The 10 p.m. weather forecast reported that the weather the next day was for calm winds and temperatures would be in the 30s. Dawn that next morning was calm and warm. After several days in a row of relatively high winds, it was an invitation for me to go out and sit on the ice.
Upon arrival at the boat landing, it was obvious that several persons had walked out on the ice, but there were no vehicle tracks in the snow. I have made it a practice to never make the first vehicle tracks on the ice of any lake. There is a story to be told about that decision, but that can wait for another day.
After sitting in the pickup looking at the ice, I decided to drive over to another access point that was quite close to where I intended to fish. With only a few inches of snow on the ice, the walk out to the area where I wanted to fish was easy. Even pulling my sled out, it was an easy walk. As I walked out, I checked my watch and was pleased that there was still an hour left in the major feeding period.
I arrived in the area where we had been fishing several times this year and had been quite successful. As I picked the auger out of the sled, I could not believe how quiet it was on the ice. The auger broke the silence and scared several crows off the ice. They were gathered in an area where numerous holes had been drilled through the ice. They were most likely eating minnows left on the ice.
The auger made quick work of drilling five holes through the ice. A quick measurement of the ice showed that it was 10 inches thick and it was good, clear ice. That is plenty of ice to support a pickup, but there is always the thought that there is no such thing as “safe ice” and there were no vehicle tracks on the ice, which made me satisfied with my decision to walk out.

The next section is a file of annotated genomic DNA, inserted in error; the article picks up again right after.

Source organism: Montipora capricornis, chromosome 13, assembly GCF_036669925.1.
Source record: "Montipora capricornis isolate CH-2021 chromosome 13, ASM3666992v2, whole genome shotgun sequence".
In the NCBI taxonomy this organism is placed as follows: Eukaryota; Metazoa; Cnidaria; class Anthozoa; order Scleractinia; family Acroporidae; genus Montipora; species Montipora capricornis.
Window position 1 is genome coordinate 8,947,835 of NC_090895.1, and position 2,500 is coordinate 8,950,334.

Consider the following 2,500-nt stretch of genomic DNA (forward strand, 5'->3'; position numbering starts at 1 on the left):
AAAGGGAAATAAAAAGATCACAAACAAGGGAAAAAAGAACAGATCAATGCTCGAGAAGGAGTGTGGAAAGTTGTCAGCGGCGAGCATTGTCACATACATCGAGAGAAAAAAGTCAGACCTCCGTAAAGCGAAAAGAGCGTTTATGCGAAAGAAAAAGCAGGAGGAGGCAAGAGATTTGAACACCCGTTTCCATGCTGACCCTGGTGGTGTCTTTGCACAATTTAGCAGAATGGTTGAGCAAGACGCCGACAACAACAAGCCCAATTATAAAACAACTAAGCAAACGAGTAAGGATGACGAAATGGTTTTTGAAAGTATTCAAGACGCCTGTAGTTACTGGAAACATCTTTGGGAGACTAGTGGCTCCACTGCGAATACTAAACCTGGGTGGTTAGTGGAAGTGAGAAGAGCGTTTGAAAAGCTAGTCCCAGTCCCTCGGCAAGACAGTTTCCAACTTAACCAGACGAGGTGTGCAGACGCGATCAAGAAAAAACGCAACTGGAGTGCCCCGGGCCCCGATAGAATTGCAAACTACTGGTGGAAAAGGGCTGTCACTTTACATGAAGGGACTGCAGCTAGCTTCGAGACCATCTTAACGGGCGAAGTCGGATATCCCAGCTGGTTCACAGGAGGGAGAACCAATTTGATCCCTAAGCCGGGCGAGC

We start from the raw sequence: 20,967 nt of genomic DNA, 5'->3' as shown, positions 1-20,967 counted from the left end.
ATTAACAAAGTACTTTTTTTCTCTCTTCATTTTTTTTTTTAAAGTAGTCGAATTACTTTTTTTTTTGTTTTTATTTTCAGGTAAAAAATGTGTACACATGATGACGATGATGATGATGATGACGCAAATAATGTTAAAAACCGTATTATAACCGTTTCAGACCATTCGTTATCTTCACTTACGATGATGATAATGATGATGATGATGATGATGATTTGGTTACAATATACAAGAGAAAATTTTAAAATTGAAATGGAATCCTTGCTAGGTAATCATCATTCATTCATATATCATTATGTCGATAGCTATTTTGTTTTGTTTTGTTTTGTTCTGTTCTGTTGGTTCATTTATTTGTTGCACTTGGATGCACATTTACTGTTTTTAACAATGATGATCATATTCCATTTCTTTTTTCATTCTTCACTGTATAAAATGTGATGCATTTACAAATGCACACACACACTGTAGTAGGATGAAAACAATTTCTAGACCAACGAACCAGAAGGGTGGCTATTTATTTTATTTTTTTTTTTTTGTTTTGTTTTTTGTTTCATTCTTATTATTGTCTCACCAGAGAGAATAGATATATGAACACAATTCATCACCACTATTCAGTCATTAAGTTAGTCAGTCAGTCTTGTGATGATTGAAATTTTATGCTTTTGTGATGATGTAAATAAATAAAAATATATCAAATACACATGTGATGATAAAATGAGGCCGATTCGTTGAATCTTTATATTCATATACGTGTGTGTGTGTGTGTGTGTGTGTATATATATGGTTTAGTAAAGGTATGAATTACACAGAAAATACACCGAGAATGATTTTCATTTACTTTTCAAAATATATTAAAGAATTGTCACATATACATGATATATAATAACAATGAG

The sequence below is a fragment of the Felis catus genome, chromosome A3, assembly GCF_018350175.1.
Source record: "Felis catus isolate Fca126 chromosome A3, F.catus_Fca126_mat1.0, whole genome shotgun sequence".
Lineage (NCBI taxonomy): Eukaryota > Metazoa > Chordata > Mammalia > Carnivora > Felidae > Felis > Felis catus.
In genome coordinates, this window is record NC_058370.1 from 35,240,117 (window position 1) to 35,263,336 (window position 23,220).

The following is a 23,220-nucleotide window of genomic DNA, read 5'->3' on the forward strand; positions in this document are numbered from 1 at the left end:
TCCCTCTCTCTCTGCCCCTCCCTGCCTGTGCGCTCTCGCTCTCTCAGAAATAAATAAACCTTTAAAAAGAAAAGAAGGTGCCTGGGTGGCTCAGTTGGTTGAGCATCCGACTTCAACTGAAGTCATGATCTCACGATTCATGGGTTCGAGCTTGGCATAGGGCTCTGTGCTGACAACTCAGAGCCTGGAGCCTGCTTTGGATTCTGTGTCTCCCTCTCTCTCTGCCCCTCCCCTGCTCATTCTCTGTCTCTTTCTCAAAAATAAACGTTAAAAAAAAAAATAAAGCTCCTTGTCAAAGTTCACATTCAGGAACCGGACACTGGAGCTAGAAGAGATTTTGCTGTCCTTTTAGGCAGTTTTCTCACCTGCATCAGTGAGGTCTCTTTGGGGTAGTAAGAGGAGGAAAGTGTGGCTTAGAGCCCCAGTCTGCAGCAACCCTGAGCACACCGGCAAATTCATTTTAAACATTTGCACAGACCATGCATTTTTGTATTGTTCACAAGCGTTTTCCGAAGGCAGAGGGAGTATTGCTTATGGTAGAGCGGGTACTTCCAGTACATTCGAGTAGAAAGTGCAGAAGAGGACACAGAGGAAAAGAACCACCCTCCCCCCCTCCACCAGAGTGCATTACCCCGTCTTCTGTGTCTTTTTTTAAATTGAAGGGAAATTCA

The holes were cleared out and two tip-downs were set with tiny crappie minnows suspended about two feet above the bottom. Although I drilled five holes, I only fished in three of them; but once I am set up, my preference is to reduce noise on the ice as much as possible.
My target was to catch some crappies and I planned to set out two tip-downs and a jig in the other hole. The first tip-down was set and I was trying to get a second tip-down, again baited with a tiny crappie minnow hooked lightly under the dorsal fin with a number 16 gold treble hook. Just as I was dropping the second line with a lead weight on it, the first tip-down began to move. The second line was left sitting and the first one yielded a decent crappie.
The hook was removed and a fresh minnow hooked and dropped back into the water. For the next hour, the action was steady and seven crappies were laid on the ice. After that hour, the bite slowed to almost nothing. I fished for two more hours and only caught one more crappie after the major was over.
Following that morning, several guys fishing other lakes told me that their action was about the same as mine. Once the major was over, so was the bite.
The most recent intense cold spell has definitely kept me off the ice.
During the past several meetings of the Wisconsin Conservation Congress, we have received requests to lower the bag limit on crappies to 10 per day. I have solved that problem by telling anyone who goes crappie fishing in my boat that the limit is 10 crappies per day. The same rule is in effect on the ice from my little tent.
Longtime Northwoods outdoors personality Roger Sabota writes a bi-monthly column for the Star Journal.